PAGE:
Friday, April 27, 2012

Blanking


By CHRIS MILLSPAUGH

Every actor's nightmare on stage is to enter a scene and completely go blank. You don't remember your line. You don't remember the cue, you don't remember where you're supposed to go—hell, you only vaguely remember the play you're in. I've noticed that I've been blanking a lot when I walk into a room to get something. Suddenly, I realize that I haven't the remotest idea what I came in there for.

In the theater, on stage, fellow actors are there to save you by giving you prompts or whispering your line in an aside. But, in reality, when there's no one else in the room, you're on your own, pal. In the theater, on stage, you'll gradually gain focus by seeing a prop or recognizing the decor of the scene, which will spark your memory and bolt you right back into your role. In reality, the room you have entered without a clue looks the same as it always did—same props and decor—not a hint of a clue.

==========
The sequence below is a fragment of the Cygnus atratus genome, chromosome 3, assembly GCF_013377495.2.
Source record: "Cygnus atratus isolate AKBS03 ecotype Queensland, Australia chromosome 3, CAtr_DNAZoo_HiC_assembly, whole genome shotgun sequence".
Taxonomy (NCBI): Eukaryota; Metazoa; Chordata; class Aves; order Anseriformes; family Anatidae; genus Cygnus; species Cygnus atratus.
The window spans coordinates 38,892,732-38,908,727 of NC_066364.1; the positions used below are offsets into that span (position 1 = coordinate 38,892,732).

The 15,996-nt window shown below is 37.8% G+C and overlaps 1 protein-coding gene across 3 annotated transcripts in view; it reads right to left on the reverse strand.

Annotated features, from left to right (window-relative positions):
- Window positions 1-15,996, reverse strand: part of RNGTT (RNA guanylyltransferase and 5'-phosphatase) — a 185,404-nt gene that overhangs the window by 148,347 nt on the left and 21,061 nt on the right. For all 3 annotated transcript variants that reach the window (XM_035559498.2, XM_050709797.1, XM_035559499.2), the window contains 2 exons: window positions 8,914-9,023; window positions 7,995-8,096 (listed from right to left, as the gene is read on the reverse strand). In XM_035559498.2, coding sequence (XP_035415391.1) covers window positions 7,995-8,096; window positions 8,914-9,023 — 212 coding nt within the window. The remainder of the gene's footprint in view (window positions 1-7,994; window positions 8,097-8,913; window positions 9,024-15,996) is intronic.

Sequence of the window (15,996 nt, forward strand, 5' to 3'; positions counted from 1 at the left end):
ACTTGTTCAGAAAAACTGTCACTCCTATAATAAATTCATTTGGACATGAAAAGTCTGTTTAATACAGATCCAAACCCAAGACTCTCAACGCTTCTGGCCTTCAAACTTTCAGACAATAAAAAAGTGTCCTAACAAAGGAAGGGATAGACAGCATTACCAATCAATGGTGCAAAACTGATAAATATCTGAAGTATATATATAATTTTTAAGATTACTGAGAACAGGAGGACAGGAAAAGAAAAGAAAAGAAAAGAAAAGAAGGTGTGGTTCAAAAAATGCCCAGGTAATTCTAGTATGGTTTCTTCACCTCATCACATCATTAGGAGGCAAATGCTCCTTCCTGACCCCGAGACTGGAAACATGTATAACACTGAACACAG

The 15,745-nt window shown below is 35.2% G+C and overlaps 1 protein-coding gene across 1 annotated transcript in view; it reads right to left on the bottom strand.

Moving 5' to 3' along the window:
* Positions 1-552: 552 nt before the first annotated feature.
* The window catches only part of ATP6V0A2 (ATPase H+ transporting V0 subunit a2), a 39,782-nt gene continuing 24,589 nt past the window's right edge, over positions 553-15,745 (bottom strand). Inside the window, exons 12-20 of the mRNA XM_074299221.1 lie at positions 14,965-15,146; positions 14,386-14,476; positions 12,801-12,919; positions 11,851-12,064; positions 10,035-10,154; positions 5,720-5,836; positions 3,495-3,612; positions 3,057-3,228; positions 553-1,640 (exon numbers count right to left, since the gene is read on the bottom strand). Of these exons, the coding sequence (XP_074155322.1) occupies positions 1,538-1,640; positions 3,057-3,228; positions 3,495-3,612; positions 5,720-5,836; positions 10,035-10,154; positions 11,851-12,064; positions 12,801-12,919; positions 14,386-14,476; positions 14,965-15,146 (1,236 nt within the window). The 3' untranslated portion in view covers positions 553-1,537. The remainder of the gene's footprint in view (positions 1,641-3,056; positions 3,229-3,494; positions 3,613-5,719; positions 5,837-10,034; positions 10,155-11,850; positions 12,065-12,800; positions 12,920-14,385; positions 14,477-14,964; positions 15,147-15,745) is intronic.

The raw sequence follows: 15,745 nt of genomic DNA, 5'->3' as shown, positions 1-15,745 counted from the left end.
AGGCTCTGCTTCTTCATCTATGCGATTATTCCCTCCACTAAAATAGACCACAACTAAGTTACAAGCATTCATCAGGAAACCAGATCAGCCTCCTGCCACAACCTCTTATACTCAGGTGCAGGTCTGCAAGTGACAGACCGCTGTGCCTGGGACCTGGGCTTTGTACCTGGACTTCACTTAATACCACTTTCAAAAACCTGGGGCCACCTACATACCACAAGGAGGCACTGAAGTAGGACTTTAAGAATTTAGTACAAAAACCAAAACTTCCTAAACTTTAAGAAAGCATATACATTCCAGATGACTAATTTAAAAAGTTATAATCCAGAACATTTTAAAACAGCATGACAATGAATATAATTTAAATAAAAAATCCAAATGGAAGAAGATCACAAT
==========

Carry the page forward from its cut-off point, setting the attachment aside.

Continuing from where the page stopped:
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In the theatre, on stage, you don't have a chance for a do-over—you've got to act and react. In my reality, I can retrace my steps to jog my memory. So, I return to the room I was in before I entered the room to get something that I forgot. Unfortunately, I still cannot recall the reason I went into the next room in the first place. What does one do?

My way is to pretend I'm on that stage, turn to the picture window in the living room, look outside to the "audience" and say, "Well, that's show business, ladies and gentlemen, I blew it. Thanks for coming! See you at the next blanking!

And, nice talking to you! G'night!




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